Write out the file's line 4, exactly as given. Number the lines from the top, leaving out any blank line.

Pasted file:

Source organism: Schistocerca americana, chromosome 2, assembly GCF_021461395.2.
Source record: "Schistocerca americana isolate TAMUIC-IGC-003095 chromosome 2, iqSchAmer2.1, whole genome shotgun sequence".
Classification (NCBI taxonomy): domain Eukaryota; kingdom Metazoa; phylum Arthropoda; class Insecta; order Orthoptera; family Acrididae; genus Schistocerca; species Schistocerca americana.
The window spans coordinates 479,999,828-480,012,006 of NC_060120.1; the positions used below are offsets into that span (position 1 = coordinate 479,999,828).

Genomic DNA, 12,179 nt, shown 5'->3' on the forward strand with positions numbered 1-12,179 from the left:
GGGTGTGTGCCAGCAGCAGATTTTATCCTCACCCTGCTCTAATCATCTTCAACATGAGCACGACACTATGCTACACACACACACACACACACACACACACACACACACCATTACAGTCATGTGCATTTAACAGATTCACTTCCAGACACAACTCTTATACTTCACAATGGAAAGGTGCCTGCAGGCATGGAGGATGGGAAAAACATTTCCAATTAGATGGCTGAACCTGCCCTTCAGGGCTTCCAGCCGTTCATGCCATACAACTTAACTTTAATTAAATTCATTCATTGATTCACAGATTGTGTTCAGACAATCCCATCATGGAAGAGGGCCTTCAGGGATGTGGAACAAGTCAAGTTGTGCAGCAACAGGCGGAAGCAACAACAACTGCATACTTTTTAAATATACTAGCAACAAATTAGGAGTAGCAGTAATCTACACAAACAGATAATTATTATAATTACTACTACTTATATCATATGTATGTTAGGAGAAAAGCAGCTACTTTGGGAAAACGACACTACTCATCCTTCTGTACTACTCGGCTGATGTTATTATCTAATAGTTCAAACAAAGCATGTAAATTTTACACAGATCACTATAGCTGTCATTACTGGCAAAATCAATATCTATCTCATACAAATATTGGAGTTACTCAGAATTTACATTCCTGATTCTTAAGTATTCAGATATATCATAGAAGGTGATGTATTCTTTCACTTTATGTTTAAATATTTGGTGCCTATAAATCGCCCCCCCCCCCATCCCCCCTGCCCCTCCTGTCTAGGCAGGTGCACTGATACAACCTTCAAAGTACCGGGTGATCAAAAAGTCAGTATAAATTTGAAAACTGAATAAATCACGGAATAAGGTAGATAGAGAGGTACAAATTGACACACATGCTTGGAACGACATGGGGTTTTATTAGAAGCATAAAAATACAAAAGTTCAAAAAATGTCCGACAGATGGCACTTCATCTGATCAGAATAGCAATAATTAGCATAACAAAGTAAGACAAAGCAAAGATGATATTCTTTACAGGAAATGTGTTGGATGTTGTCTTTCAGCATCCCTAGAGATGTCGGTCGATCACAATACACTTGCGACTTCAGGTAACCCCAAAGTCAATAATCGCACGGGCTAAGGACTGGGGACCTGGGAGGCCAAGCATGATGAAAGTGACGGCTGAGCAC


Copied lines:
The window spans coordinates 479,999,828-480,012,006 of NC_060120.1; the positions used below are offsets into that span (position 1 = coordinate 479,999,828).